Does Social media Work…At Work?

The use of social media resources in the workplace is as vexing as it is exciting. On the one hand, the use of social media for external communications, personal use, or marketing purposes opens the door to an array of compliance and logistical nightmares. The instantaneous nature of social media (as we’ve seen in class) makes companies vulnerable to the whimsy of an individual rogue employee or a well-meaning individual who simply doesn’t understand the potential repercussions of social content. On the other hand, social media tools can be used effectively not only to engage potential employees, consumers, partners, or clients, but also as an internal tool to open new channels communication between divisions, hierarchies, or collaborators.

In 2016, the importance of a carefully crafted social media policy that reflects the business goals of the company is paramount to success. For instance, a corporation that has strict privacy regulations such as a financial institution will likely have to monitor, screen, or inhibit employee posts in order to protect valuable customer information. In contrast, a music publishing firm will likely want to have a less onerous policy that encourages employees and artists themselves to drive reach and engagement with fans in order to drive sales. In both cases, the policy needs to be clearly articulated as it relates to the business goals and overall corporate strategy of the company.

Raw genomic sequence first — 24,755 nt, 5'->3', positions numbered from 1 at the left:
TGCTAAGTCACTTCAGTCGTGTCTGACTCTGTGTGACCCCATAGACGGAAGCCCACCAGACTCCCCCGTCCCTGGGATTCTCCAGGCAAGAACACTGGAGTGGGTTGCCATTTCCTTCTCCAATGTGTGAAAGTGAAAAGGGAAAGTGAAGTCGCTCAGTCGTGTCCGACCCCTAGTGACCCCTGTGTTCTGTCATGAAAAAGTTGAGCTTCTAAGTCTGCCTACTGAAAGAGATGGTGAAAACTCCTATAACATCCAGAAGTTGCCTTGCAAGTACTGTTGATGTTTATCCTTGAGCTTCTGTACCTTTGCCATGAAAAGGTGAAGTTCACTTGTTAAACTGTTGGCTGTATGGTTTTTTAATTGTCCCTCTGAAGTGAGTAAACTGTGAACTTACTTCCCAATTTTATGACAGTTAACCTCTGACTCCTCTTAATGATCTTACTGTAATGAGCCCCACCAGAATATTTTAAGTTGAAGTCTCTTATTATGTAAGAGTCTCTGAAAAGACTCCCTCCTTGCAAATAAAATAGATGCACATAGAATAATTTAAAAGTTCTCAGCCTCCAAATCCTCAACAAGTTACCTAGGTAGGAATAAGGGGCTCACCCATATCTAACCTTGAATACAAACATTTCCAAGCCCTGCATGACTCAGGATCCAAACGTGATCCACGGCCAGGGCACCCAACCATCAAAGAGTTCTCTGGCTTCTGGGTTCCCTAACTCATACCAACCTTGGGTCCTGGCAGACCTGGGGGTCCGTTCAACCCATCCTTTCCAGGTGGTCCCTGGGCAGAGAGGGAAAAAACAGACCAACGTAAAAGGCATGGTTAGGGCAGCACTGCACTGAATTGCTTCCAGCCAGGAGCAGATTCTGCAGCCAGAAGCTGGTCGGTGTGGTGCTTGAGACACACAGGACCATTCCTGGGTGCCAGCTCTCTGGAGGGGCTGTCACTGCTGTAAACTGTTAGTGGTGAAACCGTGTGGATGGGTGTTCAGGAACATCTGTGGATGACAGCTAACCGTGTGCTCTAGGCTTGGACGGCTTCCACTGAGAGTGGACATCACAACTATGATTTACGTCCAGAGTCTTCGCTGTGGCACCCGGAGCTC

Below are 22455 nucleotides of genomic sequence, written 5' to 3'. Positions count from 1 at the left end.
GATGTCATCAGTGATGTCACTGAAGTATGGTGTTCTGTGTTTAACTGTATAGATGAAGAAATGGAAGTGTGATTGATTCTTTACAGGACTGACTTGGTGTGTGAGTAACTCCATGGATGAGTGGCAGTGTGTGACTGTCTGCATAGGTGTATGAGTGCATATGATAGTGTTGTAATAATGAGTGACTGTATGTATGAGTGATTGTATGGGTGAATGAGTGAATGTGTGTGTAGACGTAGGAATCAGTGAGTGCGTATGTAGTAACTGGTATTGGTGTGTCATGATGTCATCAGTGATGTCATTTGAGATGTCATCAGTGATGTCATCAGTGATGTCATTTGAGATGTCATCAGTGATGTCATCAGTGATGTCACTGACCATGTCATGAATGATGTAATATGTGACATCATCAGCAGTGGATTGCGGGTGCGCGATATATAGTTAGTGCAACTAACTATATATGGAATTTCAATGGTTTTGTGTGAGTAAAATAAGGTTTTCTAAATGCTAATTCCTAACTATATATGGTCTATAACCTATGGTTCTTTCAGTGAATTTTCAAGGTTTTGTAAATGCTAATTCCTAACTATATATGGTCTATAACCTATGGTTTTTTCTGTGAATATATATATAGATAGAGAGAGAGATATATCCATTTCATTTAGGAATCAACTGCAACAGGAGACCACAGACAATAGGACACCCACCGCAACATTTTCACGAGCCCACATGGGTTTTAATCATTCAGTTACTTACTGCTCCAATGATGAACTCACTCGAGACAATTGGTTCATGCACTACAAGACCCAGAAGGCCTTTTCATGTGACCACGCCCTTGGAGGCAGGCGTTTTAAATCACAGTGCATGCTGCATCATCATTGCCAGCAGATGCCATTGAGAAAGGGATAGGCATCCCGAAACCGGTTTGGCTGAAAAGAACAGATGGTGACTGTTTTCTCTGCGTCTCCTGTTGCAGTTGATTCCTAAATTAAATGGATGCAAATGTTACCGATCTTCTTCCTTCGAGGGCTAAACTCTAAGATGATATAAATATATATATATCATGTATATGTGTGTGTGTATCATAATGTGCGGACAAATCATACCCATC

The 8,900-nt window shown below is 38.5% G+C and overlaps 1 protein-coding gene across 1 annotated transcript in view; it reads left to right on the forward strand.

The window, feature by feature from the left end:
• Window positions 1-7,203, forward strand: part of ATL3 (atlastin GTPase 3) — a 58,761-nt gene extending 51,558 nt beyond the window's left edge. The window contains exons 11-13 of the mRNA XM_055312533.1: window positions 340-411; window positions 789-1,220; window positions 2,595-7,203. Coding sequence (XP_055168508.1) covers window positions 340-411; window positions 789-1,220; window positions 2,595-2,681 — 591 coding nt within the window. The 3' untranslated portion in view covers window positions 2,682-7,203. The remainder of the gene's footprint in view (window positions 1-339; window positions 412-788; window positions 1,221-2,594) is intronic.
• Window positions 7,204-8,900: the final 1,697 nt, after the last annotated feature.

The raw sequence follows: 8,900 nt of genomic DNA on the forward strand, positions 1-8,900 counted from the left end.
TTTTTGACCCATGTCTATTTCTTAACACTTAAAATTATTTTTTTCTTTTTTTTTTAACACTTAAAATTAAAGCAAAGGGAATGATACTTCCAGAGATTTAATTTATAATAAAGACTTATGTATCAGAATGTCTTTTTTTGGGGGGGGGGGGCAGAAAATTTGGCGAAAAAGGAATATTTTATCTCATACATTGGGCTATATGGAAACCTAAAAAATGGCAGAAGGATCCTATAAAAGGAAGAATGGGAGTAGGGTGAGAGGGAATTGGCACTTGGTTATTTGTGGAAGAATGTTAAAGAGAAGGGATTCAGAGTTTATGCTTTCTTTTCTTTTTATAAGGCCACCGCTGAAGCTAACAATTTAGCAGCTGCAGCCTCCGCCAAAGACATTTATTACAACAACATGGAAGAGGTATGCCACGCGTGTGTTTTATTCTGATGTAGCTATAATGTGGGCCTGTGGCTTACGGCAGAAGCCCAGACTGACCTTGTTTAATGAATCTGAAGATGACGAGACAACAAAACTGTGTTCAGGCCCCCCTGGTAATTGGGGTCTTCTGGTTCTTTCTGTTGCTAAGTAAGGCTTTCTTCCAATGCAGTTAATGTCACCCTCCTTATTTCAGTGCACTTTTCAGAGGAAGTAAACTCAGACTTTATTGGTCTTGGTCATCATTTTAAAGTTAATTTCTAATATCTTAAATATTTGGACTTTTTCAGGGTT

Another way companies should consider organizing their social media strategy is at three discrete levels: individual, team, and organizational. Depending on the nature of the work, the objectives of the company, and the stratification/dispersion of the employees, it is worth considering how social media, both internal and external, might benefit the company. For instance, would an internal social media tool help connect sales teams in different regions to share best practices? Could the marketing department benefit from using a given platform to market a new or existing product? Could an individual help drive sales by tapping into his or her social media connections? Relative to the business goals of the firm, these three levels can provide useful delineations when creating a corporate social media policy.

While there are still many questions surrounding the implementation of social media practices in the workplace, it certainly pays to be thoughtful. Businesses may have much to gain from the multitude of ways to implement a successful social media policy. Yet, in other instances it may behoove the firm to abstain altogether in certain circumstances. That is why I selected the below Emoji to best describe my attitude towards social media at work:

For companies- think about the competitive landscape, industry regulations, customer segments, and marketing strategies to determine the right platforms to engage both internally and outwardly.

For teams- consider the ways in which collaboration and relationship building can occur in ways that stimulate productivity and transferring best practices.

For individuals- decide how you can benefit from either growing your connections throughout the company or leveraging your outside network to improve workplace performance.

These are certainly exciting times for social media managers, and I am personally hopeful about the myriad possibilities for social media in the workplace!